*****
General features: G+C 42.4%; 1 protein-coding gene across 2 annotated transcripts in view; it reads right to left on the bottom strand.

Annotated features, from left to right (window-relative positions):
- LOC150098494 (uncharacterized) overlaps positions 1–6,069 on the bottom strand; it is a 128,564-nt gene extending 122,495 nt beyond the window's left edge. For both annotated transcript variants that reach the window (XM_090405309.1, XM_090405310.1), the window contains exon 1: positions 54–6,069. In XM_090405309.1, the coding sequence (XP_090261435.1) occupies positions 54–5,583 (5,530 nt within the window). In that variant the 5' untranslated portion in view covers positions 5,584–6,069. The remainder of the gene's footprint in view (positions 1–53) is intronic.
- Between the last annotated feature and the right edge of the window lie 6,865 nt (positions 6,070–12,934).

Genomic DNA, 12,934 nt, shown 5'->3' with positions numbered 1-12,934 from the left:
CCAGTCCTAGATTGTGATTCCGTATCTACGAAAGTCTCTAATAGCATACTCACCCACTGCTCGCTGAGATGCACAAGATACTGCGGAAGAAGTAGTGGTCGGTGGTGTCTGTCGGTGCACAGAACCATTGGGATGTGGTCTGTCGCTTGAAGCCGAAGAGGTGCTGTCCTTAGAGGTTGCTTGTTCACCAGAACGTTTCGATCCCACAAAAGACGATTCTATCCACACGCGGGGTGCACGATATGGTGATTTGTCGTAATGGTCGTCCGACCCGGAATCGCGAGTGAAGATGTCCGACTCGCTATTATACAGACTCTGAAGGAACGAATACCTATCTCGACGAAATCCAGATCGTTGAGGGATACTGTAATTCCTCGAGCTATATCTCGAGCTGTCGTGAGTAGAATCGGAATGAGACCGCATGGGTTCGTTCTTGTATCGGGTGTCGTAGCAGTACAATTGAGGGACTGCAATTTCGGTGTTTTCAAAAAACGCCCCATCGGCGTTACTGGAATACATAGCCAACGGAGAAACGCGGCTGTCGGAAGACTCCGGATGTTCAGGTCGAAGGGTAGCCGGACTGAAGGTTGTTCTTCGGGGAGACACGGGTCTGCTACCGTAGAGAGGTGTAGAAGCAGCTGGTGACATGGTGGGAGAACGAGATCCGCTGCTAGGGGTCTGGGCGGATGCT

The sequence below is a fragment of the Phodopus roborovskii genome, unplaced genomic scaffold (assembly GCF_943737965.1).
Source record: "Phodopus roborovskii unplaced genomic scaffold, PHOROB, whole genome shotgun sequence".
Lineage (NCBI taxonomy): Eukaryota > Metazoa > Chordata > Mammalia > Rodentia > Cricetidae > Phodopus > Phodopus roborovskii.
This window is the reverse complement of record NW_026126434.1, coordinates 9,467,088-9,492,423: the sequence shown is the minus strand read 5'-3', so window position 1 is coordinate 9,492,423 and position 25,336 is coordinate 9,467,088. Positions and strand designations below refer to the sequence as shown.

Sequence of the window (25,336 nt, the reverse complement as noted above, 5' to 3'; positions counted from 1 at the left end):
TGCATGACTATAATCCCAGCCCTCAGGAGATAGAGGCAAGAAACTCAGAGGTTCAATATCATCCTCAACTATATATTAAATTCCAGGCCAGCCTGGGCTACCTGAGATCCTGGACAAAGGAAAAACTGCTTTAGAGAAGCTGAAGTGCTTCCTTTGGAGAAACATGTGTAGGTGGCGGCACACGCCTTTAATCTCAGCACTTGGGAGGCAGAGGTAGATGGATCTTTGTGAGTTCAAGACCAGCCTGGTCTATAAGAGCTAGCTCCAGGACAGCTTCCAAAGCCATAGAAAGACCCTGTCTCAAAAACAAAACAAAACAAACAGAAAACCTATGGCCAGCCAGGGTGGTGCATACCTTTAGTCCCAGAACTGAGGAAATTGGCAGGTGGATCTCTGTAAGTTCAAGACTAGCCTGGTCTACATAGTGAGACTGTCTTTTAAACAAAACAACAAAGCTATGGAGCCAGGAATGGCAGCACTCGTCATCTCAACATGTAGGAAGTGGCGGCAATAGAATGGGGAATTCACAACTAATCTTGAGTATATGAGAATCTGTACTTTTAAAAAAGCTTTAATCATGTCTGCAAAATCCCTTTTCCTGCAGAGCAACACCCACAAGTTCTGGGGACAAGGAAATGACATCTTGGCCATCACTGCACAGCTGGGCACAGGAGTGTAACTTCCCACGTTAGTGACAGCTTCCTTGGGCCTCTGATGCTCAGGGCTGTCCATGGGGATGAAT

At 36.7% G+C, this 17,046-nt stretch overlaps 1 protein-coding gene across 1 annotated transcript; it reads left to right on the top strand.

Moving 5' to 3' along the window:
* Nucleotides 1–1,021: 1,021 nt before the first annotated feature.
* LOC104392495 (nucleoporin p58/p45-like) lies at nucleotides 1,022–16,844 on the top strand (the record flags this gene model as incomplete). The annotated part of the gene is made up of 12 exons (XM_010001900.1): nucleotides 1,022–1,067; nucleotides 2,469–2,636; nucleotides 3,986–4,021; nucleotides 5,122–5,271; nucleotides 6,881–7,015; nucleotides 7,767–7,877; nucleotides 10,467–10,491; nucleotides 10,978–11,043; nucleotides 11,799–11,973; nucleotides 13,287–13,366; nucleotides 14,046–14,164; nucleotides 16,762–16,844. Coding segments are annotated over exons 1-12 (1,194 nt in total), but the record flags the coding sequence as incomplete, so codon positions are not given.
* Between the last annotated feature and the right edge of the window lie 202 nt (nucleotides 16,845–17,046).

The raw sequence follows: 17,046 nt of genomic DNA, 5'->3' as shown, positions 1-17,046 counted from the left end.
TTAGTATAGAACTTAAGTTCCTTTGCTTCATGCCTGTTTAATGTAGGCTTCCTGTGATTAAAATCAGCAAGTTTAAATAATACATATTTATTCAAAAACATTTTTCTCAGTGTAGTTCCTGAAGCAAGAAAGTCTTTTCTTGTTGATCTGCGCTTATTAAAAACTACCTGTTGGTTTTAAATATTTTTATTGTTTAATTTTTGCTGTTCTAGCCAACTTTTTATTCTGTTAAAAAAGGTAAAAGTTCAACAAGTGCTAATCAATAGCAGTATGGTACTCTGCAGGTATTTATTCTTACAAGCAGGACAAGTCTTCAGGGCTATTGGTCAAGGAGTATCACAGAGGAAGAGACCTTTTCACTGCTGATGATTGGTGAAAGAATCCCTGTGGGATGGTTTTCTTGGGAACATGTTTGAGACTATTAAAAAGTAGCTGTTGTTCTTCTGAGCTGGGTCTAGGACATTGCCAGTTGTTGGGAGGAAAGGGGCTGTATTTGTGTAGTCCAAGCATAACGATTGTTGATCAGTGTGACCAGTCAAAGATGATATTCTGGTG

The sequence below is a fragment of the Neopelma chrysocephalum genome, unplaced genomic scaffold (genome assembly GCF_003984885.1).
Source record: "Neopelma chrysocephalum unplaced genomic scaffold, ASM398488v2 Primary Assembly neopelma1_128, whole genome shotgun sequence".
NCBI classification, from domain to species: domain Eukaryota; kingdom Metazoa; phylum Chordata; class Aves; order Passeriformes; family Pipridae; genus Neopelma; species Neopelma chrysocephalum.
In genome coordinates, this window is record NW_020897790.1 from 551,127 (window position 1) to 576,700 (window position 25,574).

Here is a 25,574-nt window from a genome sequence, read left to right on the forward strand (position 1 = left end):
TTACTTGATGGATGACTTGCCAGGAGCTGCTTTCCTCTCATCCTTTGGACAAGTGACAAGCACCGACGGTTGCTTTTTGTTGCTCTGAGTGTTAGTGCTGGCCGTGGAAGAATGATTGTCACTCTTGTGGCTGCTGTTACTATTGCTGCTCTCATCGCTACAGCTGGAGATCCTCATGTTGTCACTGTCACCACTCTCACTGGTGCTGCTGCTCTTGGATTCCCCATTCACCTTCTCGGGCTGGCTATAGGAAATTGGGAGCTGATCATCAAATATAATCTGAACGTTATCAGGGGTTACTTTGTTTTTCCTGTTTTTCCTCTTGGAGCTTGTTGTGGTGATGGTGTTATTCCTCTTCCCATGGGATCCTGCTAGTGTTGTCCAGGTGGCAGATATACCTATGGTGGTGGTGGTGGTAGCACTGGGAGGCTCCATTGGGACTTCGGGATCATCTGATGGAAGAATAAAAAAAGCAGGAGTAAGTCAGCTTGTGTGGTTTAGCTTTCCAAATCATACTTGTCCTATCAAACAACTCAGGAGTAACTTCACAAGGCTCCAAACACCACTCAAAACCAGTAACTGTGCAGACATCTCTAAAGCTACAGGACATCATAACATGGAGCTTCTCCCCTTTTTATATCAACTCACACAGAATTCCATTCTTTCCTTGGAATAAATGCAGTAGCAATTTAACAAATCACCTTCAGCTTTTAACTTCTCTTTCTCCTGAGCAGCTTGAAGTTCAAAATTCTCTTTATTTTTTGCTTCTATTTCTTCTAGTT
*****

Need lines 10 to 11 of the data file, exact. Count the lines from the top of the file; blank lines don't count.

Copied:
This window is the reverse complement of record NW_026126434.1, coordinates 9,467,088-9,492,423: the sequence shown is the minus strand read 5'-3', so window position 1 is coordinate 9,492,423 and position 25,336 is coordinate 9,467,088. Positions and strand designations below refer to the sequence as shown.

Sequence of the window (25,336 nt, the reverse complement as noted above, 5' to 3'; positions counted from 1 at the left end):